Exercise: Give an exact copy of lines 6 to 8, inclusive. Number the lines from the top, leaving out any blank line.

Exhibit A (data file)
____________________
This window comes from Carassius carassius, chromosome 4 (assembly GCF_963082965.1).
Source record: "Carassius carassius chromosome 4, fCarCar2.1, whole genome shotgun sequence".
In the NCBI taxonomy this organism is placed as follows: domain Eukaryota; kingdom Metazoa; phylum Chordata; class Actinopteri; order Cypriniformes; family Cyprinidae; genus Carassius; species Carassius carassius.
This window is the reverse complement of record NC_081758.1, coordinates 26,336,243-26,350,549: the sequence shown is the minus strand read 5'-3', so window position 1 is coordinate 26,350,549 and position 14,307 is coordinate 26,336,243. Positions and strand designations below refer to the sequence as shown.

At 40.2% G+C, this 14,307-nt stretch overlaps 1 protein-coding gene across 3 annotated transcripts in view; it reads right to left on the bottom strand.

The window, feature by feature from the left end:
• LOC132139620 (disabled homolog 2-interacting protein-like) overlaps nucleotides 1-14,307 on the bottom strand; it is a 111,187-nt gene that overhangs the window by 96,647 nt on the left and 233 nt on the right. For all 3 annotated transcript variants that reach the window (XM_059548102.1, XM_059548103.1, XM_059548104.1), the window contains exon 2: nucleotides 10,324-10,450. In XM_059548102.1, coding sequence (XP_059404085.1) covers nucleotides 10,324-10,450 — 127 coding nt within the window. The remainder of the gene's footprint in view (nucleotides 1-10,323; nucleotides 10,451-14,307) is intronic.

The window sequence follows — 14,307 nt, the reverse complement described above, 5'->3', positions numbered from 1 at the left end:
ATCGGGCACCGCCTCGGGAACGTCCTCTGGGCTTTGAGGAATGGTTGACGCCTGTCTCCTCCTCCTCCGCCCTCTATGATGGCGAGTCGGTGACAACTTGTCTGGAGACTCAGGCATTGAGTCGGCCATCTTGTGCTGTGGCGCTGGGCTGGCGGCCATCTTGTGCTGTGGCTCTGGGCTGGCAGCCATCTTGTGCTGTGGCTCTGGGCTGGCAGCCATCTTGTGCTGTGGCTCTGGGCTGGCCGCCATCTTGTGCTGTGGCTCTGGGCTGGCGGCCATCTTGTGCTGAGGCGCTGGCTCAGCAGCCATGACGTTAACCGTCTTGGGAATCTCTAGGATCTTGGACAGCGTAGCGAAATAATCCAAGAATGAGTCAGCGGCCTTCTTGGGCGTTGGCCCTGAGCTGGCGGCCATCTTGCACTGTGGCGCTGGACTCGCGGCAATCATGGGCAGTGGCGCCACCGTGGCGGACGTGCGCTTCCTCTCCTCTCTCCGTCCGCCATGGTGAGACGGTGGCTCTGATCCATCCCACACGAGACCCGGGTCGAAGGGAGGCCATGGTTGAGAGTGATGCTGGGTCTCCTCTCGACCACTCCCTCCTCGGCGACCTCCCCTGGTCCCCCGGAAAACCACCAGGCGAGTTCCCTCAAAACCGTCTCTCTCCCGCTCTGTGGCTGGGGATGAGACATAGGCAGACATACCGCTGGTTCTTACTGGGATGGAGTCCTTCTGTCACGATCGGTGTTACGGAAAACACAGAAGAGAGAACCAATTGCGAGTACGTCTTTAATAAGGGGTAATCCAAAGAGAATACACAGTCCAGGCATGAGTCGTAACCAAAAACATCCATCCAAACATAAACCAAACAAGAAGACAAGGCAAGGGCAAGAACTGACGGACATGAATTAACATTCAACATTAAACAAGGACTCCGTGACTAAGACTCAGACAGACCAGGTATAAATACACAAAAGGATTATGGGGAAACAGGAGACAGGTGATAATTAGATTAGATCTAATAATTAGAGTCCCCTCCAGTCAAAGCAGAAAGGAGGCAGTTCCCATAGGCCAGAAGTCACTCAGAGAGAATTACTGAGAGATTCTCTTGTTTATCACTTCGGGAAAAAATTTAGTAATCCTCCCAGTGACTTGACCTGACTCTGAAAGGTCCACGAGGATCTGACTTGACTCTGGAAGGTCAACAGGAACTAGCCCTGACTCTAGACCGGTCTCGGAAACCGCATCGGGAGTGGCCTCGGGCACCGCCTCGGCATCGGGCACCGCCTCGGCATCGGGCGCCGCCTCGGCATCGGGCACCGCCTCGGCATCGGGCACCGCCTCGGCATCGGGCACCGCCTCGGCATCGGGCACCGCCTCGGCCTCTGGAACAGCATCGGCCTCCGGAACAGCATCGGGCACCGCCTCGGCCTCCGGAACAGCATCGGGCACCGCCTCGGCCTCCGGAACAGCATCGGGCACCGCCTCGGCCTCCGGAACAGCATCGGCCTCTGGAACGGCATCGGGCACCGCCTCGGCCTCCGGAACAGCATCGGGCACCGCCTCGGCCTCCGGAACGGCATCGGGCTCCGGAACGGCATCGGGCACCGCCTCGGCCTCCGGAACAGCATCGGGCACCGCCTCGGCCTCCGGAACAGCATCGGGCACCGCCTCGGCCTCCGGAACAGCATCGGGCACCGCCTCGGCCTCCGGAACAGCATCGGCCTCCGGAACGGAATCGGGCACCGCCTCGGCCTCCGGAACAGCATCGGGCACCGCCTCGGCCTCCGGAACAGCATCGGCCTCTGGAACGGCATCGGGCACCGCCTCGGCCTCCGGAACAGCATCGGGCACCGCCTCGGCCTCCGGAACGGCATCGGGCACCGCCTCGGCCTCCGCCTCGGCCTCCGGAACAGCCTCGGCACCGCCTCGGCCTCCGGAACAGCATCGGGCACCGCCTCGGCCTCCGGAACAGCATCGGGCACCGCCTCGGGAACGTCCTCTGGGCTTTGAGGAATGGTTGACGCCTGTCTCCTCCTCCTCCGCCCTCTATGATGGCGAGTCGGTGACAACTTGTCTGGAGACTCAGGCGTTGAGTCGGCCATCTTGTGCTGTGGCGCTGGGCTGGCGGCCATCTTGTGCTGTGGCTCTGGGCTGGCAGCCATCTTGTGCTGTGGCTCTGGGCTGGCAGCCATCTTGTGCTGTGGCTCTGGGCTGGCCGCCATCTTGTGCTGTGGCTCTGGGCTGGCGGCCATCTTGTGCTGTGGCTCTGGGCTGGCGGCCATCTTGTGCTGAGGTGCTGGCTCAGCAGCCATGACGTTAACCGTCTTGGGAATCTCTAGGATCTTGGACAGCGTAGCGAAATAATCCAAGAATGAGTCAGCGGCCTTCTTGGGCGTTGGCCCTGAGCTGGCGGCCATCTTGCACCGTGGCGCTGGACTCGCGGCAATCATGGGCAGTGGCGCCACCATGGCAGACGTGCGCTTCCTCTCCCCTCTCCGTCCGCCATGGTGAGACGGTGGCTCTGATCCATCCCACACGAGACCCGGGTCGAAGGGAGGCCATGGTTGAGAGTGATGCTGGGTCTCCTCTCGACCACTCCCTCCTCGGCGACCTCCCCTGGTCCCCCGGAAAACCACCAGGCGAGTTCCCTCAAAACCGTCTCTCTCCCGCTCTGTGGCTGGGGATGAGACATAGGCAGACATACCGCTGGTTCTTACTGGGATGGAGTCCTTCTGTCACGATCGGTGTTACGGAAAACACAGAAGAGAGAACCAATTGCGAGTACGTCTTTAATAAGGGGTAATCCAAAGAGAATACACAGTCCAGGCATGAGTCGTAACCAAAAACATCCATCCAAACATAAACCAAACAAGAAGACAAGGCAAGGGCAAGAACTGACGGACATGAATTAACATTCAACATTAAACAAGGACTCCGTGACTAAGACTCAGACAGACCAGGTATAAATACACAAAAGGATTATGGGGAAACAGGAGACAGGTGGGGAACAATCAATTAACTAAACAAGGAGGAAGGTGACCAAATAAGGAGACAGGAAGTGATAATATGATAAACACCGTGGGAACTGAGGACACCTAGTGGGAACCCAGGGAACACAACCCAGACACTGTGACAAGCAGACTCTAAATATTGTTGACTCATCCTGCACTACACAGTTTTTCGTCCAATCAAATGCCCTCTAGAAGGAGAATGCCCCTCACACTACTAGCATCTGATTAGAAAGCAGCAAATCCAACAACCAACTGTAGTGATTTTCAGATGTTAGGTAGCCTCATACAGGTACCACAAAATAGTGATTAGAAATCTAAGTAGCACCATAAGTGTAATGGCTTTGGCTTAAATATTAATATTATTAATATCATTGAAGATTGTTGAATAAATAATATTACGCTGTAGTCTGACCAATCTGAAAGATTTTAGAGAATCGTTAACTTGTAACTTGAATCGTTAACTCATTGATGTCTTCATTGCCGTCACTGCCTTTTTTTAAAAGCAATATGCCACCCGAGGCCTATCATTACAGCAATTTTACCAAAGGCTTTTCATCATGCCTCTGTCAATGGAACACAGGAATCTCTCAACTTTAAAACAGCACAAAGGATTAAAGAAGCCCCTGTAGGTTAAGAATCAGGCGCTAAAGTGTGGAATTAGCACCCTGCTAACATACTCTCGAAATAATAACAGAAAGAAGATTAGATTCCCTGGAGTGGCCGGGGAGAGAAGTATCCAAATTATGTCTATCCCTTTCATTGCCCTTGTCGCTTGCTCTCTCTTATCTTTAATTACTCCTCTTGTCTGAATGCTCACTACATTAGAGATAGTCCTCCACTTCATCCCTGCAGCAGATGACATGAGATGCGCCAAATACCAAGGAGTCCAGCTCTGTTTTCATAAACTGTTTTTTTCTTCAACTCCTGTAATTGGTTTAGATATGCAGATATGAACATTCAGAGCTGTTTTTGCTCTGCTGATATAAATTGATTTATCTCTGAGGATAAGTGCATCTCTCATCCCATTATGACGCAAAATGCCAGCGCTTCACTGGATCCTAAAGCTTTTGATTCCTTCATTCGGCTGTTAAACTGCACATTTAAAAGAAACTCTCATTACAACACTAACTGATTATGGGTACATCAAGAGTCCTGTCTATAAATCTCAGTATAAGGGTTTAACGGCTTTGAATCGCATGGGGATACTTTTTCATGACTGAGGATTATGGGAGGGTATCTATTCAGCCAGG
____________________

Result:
The window, feature by feature from the left end:
• LOC132139620 (disabled homolog 2-interacting protein-like) overlaps nucleotides 1-14,307 on the bottom strand; it is a 111,187-nt gene that overhangs the window by 96,647 nt on the left and 233 nt on the right. For all 3 annotated transcript variants that reach the window (XM_059548102.1, XM_059548103.1, XM_059548104.1), the window contains exon 2: nucleotides 10,324-10,450. In XM_059548102.1, coding sequence (XP_059404085.1) covers nucleotides 10,324-10,450 — 127 coding nt within the window. The remainder of the gene's footprint in view (nucleotides 1-10,323; nucleotides 10,451-14,307) is intronic.

The window sequence follows — 14,307 nt, the reverse complement described above, 5'->3', positions numbered from 1 at the left end: